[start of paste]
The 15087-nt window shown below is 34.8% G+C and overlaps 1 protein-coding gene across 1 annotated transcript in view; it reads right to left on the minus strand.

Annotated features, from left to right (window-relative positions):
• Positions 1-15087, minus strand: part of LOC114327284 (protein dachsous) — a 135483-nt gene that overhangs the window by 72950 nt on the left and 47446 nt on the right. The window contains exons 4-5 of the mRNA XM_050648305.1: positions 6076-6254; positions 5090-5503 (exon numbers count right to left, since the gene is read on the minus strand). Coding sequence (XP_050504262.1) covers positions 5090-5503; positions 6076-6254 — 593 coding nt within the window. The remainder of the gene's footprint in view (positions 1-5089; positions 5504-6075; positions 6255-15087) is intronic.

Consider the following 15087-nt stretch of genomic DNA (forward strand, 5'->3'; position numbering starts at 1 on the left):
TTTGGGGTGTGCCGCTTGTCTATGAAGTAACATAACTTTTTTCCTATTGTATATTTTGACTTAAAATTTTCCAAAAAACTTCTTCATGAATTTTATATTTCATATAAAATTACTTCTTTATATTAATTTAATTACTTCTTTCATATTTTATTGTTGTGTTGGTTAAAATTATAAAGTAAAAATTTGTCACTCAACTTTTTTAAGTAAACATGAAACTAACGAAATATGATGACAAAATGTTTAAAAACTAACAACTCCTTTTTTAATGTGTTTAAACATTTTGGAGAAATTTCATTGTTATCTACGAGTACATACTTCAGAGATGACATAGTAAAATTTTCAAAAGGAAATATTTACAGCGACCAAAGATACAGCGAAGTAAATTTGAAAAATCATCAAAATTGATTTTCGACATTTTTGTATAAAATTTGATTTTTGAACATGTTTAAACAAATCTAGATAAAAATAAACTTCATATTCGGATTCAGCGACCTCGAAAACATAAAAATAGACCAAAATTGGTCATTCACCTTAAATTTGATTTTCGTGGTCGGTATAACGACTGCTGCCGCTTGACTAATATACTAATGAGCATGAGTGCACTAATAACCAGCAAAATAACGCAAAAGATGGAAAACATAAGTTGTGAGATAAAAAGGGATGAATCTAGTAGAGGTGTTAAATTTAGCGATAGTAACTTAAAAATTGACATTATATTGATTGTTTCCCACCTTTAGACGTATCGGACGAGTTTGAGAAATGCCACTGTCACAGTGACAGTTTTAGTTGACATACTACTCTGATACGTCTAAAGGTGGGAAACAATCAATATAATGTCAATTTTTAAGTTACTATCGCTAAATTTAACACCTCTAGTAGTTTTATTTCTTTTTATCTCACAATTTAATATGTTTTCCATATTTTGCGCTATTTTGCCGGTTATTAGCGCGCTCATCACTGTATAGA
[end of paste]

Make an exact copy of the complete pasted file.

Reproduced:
The 15087-nt window shown below is 34.8% G+C and overlaps 1 protein-coding gene across 1 annotated transcript in view; it reads right to left on the minus strand.

Annotated features, from left to right (window-relative positions):
• Positions 1-15087, minus strand: part of LOC114327284 (protein dachsous) — a 135483-nt gene that overhangs the window by 72950 nt on the left and 47446 nt on the right. The window contains exons 4-5 of the mRNA XM_050648305.1: positions 6076-6254; positions 5090-5503 (exon numbers count right to left, since the gene is read on the minus strand). Coding sequence (XP_050504262.1) covers positions 5090-5503; positions 6076-6254 — 593 coding nt within the window. The remainder of the gene's footprint in view (positions 1-5089; positions 5504-6075; positions 6255-15087) is intronic.

Consider the following 15087-nt stretch of genomic DNA (forward strand, 5'->3'; position numbering starts at 1 on the left):
TTTGGGGTGTGCCGCTTGTCTATGAAGTAACATAACTTTTTTCCTATTGTATATTTTGACTTAAAATTTTCCAAAAAACTTCTTCATGAATTTTATATTTCATATAAAATTACTTCTTTATATTAATTTAATTACTTCTTTCATATTTTATTGTTGTGTTGGTTAAAATTATAAAGTAAAAATTTGTCACTCAACTTTTTTAAGTAAACATGAAACTAACGAAATATGATGACAAAATGTTTAAAAACTAACAACTCCTTTTTTAATGTGTTTAAACATTTTGGAGAAATTTCATTGTTATCTACGAGTACATACTTCAGAGATGACATAGTAAAATTTTCAAAAGGAAATATTTACAGCGACCAAAGATACAGCGAAGTAAATTTGAAAAATCATCAAAATTGATTTTCGACATTTTTGTATAAAATTTGATTTTTGAACATGTTTAAACAAATCTAGATAAAAATAAACTTCATATTCGGATTCAGCGACCTCGAAAACATAAAAATAGACCAAAATTGGTCATTCACCTTAAATTTGATTTTCGTGGTCGGTATAACGACTGCTGCCGCTTGACTAATATACTAATGAGCATGAGTGCACTAATAACCAGCAAAATAACGCAAAAGATGGAAAACATAAGTTGTGAGATAAAAAGGGATGAATCTAGTAGAGGTGTTAAATTTAGCGATAGTAACTTAAAAATTGACATTATATTGATTGTTTCCCACCTTTAGACGTATCGGACGAGTTTGAGAAATGCCACTGTCACAGTGACAGTTTTAGTTGACATACTACTCTGATACGTCTAAAGGTGGGAAACAATCAATATAATGTCAATTTTTAAGTTACTATCGCTAAATTTAACACCTCTAGTAGTTTTATTTCTTTTTATCTCACAATTTAATATGTTTTCCATATTTTGCGCTATTTTGCCGGTTATTAGCGCGCTCATCACTGTATAGA